Impose ban on imports from Israeli settlements
OPINION:The Republic and the EU have been outspoken critics of settlements, but both continue to import goods from colonies built on occupied land, writes JUSTIN KILCULLEN
IF A factory was built on land seized off a neighbouring enterprise and had repeatedly been deemed illegal by the highest courts in the land, it would be highly improbable that it would continue to be permitted to trade. Its operation would be closed down; its produce made disappear from our supermarket shelves.
And yet this situation is not as far fetched as it appears.
The Israeli settlements in the West Bank have been built on occupied land. Their very existence has been repeatedly deemed illegal by the United Nations and the International Court of Justice. The EU has been an outspoken critic of the settlements, yet goods produced there continue to be stocked on European supermarket shelves.
Irish and EU policy towards the Israeli settlements defies logic. We consider them illegal, yet we economically support them. We repeatedly criticise them, yet we pursue policies which benefit them. Our relationship with these illegal settlements is defined by empty words and implicit support. We condemn them with statements and support them with actions.
Since Israel’s occupation of the West Bank began in 1967, the settlements have been promoted and expanded under every Israeli government. Today, 42 per cent of West Bank land has been allocated to the establishment of over 200 settlements, now home to more than 500,000 Israeli settlers.
In many cases, these settlers are given generous economic incentives to set up home in luxurious compounds on land the international community recognises as being Palestinian.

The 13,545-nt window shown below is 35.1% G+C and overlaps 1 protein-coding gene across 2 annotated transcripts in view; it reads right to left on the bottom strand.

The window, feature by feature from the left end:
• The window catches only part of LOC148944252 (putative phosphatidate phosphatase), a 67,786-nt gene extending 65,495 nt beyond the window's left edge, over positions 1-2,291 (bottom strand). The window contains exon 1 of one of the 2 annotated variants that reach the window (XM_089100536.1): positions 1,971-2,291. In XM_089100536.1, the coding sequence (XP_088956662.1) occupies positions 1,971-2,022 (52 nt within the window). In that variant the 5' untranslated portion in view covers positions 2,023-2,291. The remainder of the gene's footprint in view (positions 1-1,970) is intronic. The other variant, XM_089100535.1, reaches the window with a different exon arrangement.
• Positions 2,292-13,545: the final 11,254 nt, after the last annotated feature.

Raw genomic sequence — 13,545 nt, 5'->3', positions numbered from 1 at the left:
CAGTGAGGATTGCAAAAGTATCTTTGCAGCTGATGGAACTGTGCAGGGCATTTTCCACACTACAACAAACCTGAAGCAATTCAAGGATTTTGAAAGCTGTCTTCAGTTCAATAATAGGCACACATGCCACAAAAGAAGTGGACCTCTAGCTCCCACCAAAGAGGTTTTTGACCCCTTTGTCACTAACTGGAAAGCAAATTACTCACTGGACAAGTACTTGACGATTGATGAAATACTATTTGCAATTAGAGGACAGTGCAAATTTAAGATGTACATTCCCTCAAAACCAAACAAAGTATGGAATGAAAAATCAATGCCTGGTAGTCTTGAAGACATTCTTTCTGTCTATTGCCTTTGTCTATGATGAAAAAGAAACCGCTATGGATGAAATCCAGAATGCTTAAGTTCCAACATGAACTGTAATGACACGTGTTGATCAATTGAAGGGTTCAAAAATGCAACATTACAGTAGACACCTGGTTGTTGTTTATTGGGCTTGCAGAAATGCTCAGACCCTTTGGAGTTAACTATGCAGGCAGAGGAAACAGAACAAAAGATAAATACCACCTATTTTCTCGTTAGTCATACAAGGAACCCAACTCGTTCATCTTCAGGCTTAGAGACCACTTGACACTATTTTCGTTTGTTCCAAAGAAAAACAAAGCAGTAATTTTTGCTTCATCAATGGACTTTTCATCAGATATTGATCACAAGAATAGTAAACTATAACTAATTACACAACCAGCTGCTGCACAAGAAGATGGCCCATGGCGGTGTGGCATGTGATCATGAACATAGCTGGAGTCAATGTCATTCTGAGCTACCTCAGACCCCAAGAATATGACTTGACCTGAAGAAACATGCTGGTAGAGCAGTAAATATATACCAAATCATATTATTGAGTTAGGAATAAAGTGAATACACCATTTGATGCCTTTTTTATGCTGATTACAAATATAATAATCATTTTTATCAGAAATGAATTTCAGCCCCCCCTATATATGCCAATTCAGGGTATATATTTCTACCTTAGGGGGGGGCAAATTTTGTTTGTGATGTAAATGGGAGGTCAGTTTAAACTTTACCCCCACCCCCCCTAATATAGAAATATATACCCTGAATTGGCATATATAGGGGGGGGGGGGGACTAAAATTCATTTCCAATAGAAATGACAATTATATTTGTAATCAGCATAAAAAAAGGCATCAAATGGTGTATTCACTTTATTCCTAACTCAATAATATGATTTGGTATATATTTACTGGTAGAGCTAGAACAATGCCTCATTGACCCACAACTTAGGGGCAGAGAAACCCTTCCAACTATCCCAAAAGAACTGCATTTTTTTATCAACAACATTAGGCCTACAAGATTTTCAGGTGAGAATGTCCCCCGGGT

Continued settlement expansion is recognised by the EU as one of the biggest obstacles to peace in the region. In May 2012, the EU Foreign Affairs Council recognised the urgency of the situation on the ground and condemned developments “which threaten to make a two-state solution impossible”.
Israel has created in the West Bank a regime of separation and discrimination, with two separate systems of law in the same territory. It is a system in which rights depend on the national identity of the individual.
One system grants settlers the rights of citizens in a democratic state; the other system imposes military law and restrictions of movement on Palestinian civilians.
The settlements have successfully turned the West Bank into a series of disconnected Palestinian enclaves. It is roughly equivalent to an area previously the size of Dublin, Louth, Meath and Westmeath being reduced to the size of just Meath. Palestinians “enjoy” autonomy in urban centres such as Bethlehem, Jericho and Ramallah, yet these centres are completely surrounded by land under strict Israeli military control. Living in an open prison does not equate to freedom.